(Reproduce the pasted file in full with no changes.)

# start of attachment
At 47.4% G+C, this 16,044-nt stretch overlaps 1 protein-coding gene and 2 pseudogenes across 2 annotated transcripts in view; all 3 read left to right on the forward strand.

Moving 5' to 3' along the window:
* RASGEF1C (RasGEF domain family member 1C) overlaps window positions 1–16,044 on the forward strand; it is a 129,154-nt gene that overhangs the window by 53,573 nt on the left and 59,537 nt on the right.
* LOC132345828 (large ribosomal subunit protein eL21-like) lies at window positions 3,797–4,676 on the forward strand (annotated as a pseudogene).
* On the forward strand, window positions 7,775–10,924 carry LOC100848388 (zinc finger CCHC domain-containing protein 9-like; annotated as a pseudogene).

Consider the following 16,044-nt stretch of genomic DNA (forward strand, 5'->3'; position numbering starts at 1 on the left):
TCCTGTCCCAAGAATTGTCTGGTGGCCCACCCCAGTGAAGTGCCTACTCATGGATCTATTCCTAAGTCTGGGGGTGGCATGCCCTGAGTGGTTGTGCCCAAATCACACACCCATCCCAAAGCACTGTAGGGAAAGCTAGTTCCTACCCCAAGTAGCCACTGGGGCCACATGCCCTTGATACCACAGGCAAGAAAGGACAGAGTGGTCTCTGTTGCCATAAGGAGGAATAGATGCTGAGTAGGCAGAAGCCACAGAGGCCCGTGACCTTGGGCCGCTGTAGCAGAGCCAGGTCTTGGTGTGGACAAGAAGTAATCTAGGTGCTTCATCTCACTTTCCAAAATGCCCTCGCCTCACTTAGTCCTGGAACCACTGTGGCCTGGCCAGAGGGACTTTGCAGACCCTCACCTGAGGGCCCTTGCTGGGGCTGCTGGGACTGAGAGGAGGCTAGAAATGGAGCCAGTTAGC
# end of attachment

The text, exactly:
At 47.4% G+C, this 16,044-nt stretch overlaps 1 protein-coding gene and 2 pseudogenes across 2 annotated transcripts in view; all 3 read left to right on the forward strand.

Moving 5' to 3' along the window:
* RASGEF1C (RasGEF domain family member 1C) overlaps window positions 1–16,044 on the forward strand; it is a 129,154-nt gene that overhangs the window by 53,573 nt on the left and 59,537 nt on the right.
* LOC132345828 (large ribosomal subunit protein eL21-like) lies at window positions 3,797–4,676 on the forward strand (annotated as a pseudogene).
* On the forward strand, window positions 7,775–10,924 carry LOC100848388 (zinc finger CCHC domain-containing protein 9-like; annotated as a pseudogene).

Consider the following 16,044-nt stretch of genomic DNA (forward strand, 5'->3'; position numbering starts at 1 on the left):
TCCTGTCCCAAGAATTGTCTGGTGGCCCACCCCAGTGAAGTGCCTACTCATGGATCTATTCCTAAGTCTGGGGGTGGCATGCCCTGAGTGGTTGTGCCCAAATCACACACCCATCCCAAAGCACTGTAGGGAAAGCTAGTTCCTACCCCAAGTAGCCACTGGGGCCACATGCCCTTGATACCACAGGCAAGAAAGGACAGAGTGGTCTCTGTTGCCATAAGGAGGAATAGATGCTGAGTAGGCAGAAGCCACAGAGGCCCGTGACCTTGGGCCGCTGTAGCAGAGCCAGGTCTTGGTGTGGACAAGAAGTAATCTAGGTGCTTCATCTCACTTTCCAAAATGCCCTCGCCTCACTTAGTCCTGGAACCACTGTGGCCTGGCCAGAGGGACTTTGCAGACCCTCACCTGAGGGCCCTTGCTGGGGCTGCTGGGACTGAGAGGAGGCTAGAAATGGAGCCAGTTAGC